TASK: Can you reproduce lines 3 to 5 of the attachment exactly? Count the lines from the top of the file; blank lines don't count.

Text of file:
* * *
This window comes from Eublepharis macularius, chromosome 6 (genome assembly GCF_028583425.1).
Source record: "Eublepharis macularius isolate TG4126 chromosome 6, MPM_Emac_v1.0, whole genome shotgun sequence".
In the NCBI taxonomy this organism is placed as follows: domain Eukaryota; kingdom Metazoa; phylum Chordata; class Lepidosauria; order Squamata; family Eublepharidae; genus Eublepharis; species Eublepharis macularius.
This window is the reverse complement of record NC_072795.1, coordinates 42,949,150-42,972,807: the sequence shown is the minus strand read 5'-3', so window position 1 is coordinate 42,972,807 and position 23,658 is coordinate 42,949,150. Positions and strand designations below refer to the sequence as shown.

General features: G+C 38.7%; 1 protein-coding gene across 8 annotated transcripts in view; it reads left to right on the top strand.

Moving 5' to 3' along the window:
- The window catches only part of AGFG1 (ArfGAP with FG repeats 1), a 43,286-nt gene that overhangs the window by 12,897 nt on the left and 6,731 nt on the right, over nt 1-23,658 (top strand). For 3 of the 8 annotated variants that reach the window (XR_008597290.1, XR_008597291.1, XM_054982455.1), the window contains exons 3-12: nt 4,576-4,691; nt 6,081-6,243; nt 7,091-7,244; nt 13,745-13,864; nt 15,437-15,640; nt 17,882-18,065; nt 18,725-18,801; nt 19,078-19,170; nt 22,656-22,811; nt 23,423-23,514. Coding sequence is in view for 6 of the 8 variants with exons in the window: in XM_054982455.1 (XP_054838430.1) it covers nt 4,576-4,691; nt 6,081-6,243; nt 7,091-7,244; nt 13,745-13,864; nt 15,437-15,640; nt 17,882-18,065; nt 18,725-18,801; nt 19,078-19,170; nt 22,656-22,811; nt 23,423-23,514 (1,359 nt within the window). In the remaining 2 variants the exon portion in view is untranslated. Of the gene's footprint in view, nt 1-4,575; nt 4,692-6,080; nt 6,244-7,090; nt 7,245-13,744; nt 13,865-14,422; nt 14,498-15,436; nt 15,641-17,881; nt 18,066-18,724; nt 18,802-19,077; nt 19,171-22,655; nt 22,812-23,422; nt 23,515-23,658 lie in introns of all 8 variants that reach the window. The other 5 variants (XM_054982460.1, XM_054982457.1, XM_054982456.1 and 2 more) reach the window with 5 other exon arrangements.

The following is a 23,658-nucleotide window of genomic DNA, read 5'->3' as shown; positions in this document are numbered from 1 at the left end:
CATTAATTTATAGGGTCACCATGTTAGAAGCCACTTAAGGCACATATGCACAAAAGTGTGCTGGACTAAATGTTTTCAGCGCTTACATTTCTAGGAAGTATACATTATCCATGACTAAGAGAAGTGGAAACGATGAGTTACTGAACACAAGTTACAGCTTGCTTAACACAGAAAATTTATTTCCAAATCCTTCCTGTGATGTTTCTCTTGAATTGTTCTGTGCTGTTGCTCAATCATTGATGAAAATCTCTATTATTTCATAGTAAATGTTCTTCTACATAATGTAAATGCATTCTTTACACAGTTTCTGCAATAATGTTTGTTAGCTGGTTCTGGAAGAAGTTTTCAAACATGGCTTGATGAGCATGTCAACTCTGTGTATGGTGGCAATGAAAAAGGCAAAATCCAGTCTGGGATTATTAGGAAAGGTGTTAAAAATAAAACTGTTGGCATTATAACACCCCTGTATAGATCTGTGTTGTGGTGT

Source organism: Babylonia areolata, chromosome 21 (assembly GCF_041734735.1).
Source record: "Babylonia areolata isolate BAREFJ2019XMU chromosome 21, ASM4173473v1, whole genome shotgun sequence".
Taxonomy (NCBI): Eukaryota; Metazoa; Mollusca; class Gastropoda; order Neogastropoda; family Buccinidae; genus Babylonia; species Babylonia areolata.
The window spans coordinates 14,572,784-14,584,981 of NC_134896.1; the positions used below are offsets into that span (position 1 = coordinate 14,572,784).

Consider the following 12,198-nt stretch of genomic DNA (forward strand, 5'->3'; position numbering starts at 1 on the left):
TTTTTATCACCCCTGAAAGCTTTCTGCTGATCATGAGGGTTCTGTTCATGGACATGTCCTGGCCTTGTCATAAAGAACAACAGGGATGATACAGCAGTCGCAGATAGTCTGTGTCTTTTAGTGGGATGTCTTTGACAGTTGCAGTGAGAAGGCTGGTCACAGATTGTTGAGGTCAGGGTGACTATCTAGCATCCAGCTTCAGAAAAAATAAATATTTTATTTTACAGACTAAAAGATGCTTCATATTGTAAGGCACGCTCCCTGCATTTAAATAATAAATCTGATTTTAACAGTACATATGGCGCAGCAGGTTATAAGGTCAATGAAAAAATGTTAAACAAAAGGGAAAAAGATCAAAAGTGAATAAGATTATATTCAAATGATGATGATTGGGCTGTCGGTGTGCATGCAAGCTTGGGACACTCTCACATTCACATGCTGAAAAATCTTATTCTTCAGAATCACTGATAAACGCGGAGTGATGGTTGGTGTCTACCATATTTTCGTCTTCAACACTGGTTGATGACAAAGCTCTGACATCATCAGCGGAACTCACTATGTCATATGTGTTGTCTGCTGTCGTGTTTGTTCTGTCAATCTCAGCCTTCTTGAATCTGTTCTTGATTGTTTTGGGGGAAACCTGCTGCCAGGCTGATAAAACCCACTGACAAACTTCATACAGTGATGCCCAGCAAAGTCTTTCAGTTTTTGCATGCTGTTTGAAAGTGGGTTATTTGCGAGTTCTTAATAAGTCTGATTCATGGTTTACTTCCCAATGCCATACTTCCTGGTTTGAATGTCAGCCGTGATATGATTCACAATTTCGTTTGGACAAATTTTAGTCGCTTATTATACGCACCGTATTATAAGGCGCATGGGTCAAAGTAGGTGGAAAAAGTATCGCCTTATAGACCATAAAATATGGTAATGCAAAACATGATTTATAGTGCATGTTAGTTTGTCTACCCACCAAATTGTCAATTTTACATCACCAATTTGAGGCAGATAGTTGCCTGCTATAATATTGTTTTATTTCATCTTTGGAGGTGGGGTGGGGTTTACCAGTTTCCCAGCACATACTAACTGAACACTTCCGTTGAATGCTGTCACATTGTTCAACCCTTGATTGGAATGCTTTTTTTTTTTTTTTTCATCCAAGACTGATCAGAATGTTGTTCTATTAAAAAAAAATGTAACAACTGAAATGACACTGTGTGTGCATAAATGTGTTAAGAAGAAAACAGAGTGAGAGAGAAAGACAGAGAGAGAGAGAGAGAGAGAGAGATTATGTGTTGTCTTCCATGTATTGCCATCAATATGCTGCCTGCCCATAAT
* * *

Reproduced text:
In the NCBI taxonomy this organism is placed as follows: domain Eukaryota; kingdom Metazoa; phylum Chordata; class Lepidosauria; order Squamata; family Eublepharidae; genus Eublepharis; species Eublepharis macularius.
This window is the reverse complement of record NC_072795.1, coordinates 42,949,150-42,972,807: the sequence shown is the minus strand read 5'-3', so window position 1 is coordinate 42,972,807 and position 23,658 is coordinate 42,949,150. Positions and strand designations below refer to the sequence as shown.

General features: G+C 38.7%; 1 protein-coding gene across 8 annotated transcripts in view; it reads left to right on the top strand.